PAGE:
WTF Is Color Melting? Everything You Need To Know About This New Hair Trend

One of the biggest reasons I love the beauty world is because it’s constantly changing – just when you’re starting to get bored of one trend, another one comes swooping down to get you excited again. In this case, it’s color melting. “WTF is color melting?” is what I said out loud when I saw this Buzzfeed piece on what they claimed to be “the latest hair trend,” and I’m guessing you probably had the same reaction. Trying to keep up can be exhausting!

Color melting, in short, is a more natural form of the ombré hair trend that had everyone dropping the big bucks at salons a few years ago. Remember ombré? The trend where everyone was walking around with two different colors of hair? Ombré has the potential to look very, very chic, but it unfortunately also has the potential to look… well… not great. The harsh contrast between colors was something many people found to be too bold, and ombré quickly became a polarizing trend that everyone either loved or hated. Here’s a refresher:

Color melting is here to give you the ombré of your dreams. The technique softens the sharp edges that ombré is famous for, giving your hair a much more natural look. So, instead of going from dark brown to light blonde very quickly and boldly, your hair color will naturally progress and look like, well, like it’s melting. Thus the name.

Here’s another example of ombré:

Compare that to color melting:

See the difference? The color melting is not nearly as harsh, but you can still see the progression in the colors. In fact, it looks like this girl just let her roots grow out… a lot. And it actually looks amazing?

Matrix StyleLink stylist George Papanikolas talked to Buzzfeed and explained the trend a bit further: “Melting is a technique that blends the highlights with the base color of the hair so you don’t have any harsh lines. The difference between this and regular highlights is that you use multiple shades to create the ‘melted’ effect.” Check out an example of his own work:

The color melting technique essentially tricks people into believing that the many (expensive) highlights and colors in your hair happened naturally. With color melting, the transition from dark to light or light to dark or blue to green looks beautifully simple, giving off the “I didn’t try at all/I woke up like dis” vibe that so many of us want from our beauty routine.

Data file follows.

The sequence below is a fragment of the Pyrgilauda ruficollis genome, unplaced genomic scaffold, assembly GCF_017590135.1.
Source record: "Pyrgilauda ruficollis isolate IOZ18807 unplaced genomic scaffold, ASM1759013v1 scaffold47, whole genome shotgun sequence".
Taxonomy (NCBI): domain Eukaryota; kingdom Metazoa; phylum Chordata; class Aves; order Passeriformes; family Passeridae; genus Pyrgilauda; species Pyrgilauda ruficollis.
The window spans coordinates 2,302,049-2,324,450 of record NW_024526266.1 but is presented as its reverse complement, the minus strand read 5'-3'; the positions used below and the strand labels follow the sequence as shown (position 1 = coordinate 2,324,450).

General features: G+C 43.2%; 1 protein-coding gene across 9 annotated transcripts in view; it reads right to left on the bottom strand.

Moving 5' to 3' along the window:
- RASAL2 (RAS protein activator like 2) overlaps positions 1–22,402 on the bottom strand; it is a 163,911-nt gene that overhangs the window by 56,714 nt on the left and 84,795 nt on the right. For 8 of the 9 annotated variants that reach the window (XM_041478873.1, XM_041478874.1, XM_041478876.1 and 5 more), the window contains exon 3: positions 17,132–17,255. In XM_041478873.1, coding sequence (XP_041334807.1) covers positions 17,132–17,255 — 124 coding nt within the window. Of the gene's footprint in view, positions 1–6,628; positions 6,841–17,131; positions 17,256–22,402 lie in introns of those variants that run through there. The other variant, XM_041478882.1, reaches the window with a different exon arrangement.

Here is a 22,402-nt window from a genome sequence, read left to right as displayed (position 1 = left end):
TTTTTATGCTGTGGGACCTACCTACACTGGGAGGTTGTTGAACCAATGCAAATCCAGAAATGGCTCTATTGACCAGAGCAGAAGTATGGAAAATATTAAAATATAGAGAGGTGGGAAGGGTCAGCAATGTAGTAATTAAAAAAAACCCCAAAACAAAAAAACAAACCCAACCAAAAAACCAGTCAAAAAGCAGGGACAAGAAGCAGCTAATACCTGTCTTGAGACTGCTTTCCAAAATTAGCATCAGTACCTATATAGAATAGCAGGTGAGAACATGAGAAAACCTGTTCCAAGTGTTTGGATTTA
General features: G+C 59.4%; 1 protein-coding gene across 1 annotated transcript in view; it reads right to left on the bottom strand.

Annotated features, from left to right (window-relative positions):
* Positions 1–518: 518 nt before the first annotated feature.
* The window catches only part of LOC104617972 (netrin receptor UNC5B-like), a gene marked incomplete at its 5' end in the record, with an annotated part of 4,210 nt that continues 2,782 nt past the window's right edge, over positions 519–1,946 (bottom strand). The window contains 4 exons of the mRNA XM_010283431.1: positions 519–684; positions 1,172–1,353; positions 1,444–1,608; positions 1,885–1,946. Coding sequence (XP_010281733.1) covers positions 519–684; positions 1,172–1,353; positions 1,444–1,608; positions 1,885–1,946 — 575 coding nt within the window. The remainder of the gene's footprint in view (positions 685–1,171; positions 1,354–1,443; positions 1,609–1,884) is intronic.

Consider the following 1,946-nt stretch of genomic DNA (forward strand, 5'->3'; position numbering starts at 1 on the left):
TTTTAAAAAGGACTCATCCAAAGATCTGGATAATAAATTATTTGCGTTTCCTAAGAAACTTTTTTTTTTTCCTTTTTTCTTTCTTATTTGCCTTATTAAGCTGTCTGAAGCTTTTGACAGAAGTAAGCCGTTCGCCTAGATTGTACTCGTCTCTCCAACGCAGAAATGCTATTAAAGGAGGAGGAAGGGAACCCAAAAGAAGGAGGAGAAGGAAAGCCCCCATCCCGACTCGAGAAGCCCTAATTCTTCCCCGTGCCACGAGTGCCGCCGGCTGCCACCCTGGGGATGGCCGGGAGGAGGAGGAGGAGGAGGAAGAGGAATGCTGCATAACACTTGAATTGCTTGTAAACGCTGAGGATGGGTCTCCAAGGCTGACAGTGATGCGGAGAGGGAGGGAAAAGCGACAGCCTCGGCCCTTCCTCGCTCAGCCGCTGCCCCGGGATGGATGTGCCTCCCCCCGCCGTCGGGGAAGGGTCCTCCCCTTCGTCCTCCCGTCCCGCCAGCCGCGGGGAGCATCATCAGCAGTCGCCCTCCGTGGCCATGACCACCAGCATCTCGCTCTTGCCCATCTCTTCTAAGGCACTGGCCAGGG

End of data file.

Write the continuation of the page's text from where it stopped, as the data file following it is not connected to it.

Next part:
Check out this comparison:

A photo posted by Lily Duong (@hairbylily408) on

And this major difference:

And this gorgeous example. Her hair is going into purple and STILL looks natural.

A photo posted by Lily Duong (@hairbylily408) on

But is color melting REALLY that different from another more subtle form of ombre, balayage? For those who aren’t familiar, balayage is another way to make transitioning colors look very natural. Marie Claire says: “It allows for a sun-kissed natural looking hair color – similar to what nature gives us as children – with softer, less noticeable regrowth lines. The principal idea being less is more when creating soft, natural looks.” Certainly looks very similar:

Good Morning #balayage #cologne #germany #hair

A photo posted by @chris_el_meth on

However, the technique is different. According to Marie Claire, “Balayage is applied on the surface and not saturated through the section until the very tips, otherwise you would have a streak of color that isn’t very soft at all. It can also be called a freehand technique because no foil or meche are used to create the highlights.” Balayage is very pretty, and is still very similar to color melting (in my opinion). Another example:

While balayage often refers to highlights, though (although is not exclusively highlights), color melting uses bright colors too. Check out some of the gorgeous color melting examples found on Instagram:

Pastel medley @joico #hairjoi

A photo posted by Frances Canola (@francescanola_hairartist) on

Ocean hair. #mermaidhair #hairitics #olaplex #colormelting #hairbysamstahl #bluehair

A photo posted by samantha stahl (@hairbysamstahl) on

Don’t mind me, I’m just completely obsessed with color melting. Seriously, guys, look at this (one last time):

It’s safe to say the color melting is going to be taking over… and you should jump on the trend. Ombre is cool and I’ll always love balayage, but right now, I think I might ask for some color melting in my life. Pictures to follow… maybe.

What do you think about color melting? Would you try this trend? Which one is your favorite? Let us know in the comments.

You can follow the author, Jessica Booth, on Twitter or Instagram.

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  • Ann Leigh

    Hello Gurl! I was interested in your opinion with a color idea. With Ombre and Color Melting, I see a lot of dark to light. IE, brown to red, brown to blond. What is your opinion on going light to dark? I was thinking a dirty blond to a medium red. I have been googling to see if I can find pics of what I want to do, but have been unsuccessful. What are your thoughts?